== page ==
“Actually, the truth about it is basically the majority of prostitutes are trafficked and are being forcibly captured and raped. If kids come away from that book thinking maybe it’s not such a good idea to go off get drunk and use prostitutes, that’s not a bad thing.”

The links between trafficking and prostitution are still under debate, but I don’t want to say anything to Muchamore, as I think that putting young boys off using women as sex objects is a good idea.

Muchamore’s knowledge of his fans’ thinking and reading habits comes from his daily interaction with them.

He set up a website at the start of his writing career, partly as a bonus to the fans and partly to provide some extra publicity for himself as he was “a misnomer in the catalogue.”

Now, the site is the linchpin of his fan-base, with detailed information about Muchamore and tips from him on how to write. Its sister site, a discussion board set up by the fans, is equally popular.

“The first generation of Cherub fans grew up with the protagonist with each book,” says Muchamore. “When he turned 18, a lot of them did too. Against our will they decided to meet up. I’ve had letters about house parties for Cherub fans. One girl told me someone was sick in her kettle.”

Muchmore still answers most of his fan mail. He tries to show me an e-mail on his phone from a youngster who has sent in pictures of himself. “He’s holding up a Cherub book and looking really happy.” In the end, he can’t find the picture but I’m sure, as he says, it’s very cute.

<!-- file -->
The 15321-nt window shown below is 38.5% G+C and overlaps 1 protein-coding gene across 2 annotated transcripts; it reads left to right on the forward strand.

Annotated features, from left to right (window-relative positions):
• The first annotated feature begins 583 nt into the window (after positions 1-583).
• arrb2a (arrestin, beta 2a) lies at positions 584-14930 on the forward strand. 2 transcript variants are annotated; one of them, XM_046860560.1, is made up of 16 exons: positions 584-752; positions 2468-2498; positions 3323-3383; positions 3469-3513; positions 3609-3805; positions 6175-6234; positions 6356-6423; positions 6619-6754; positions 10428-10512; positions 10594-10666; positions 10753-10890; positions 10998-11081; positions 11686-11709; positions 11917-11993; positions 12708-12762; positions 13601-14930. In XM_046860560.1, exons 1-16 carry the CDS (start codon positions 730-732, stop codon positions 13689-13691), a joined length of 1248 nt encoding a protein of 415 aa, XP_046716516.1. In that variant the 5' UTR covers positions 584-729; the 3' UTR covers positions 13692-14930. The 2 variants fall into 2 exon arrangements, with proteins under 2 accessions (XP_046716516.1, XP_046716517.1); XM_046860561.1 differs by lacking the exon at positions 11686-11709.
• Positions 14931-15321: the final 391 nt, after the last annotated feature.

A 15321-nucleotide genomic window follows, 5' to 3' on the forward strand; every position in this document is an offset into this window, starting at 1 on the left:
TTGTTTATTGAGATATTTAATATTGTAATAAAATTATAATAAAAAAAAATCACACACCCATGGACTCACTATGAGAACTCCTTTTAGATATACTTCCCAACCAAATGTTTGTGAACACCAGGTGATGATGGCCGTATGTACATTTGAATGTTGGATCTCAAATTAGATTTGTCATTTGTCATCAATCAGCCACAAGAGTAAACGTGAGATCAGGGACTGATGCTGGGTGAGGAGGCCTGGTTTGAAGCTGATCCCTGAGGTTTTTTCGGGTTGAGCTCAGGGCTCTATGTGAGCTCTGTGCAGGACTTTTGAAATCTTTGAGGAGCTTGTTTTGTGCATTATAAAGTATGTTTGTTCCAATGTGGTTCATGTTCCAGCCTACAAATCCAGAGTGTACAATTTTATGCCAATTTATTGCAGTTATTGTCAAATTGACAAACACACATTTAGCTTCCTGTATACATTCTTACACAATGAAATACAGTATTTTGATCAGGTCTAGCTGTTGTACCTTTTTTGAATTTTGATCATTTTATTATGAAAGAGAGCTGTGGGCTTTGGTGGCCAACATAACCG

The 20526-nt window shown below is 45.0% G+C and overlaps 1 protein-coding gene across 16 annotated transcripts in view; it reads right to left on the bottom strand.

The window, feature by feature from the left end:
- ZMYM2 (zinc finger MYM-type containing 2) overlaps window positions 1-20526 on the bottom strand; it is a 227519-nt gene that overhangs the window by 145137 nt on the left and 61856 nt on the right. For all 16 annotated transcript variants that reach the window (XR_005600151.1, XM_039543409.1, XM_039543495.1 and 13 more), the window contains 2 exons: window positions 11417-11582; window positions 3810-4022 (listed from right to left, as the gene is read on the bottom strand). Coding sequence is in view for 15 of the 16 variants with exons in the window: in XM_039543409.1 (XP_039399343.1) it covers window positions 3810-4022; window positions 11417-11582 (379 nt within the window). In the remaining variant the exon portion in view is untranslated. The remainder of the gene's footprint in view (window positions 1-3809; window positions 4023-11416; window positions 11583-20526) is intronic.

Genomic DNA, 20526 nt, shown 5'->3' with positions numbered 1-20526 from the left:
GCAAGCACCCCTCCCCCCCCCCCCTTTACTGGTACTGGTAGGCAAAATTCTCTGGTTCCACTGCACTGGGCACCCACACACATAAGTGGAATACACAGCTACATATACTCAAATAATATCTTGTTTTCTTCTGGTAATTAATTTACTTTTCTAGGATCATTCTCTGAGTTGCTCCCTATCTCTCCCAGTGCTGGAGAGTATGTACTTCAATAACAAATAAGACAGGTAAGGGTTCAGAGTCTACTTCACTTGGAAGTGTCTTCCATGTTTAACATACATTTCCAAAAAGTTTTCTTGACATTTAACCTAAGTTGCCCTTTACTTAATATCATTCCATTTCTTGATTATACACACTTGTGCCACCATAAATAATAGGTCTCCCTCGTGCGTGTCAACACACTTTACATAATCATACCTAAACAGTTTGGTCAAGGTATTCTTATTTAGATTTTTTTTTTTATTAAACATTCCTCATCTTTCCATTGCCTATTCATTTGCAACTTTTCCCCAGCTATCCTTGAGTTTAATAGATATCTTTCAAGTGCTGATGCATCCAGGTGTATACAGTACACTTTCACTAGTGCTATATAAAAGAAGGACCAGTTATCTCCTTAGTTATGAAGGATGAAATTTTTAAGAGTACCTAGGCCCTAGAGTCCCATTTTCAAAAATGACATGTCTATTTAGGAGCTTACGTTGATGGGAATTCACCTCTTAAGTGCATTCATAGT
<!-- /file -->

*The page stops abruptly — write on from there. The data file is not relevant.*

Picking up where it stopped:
He gets daily messages and scores of kids turn up to his signings. “Kids are usually excited to meet me. But when they meet me, they are usually not that impressed because I’m just an ordinary bloke and I look just like their dad,” he says.

It’s strange that, even though the books have been successful, an attempt to turn the Cherub story into a film keeps falling flat. Muchamore seems more relaxed about this topic. “The standard joke about the movie is that it has been a year away for the last four years.

“I keep getting invited to lunch and they say, ‘Oh it’s very positive, we have got such and such on board’, and its very hard for me to get the context as I have no idea whether they are getting the biggest distribution company in the world involved or a bunch of hopeless nobodys.

“We’ve had about six drafts of the script, which actually shows they’re putting money into it. The last draft of the script was really, really strong and I really liked it and they were promoting it actively at Cannes. I’m really overdue an update, though, perhaps I should get onto it.”

If the movie is ever made, perhaps Muchamore could be the next JK Rowling. “You never know. I’ve kind of reached the stage where almost it doesn’t matter. I sell enough books and make enough money that I’m financially set for life. I live in a nice house, I can do more or less what I want, I can write what I want, when I want to.

“Would selling 50 times more books make much difference to my day-to-day life? No it wouldn’t. I might live in a mansion in Regent’s Park rather than a house in Crouch End but I wouldn’t be any happier.”

n People’s Republic by Robert Muchamore is published by Hodder at �12.99.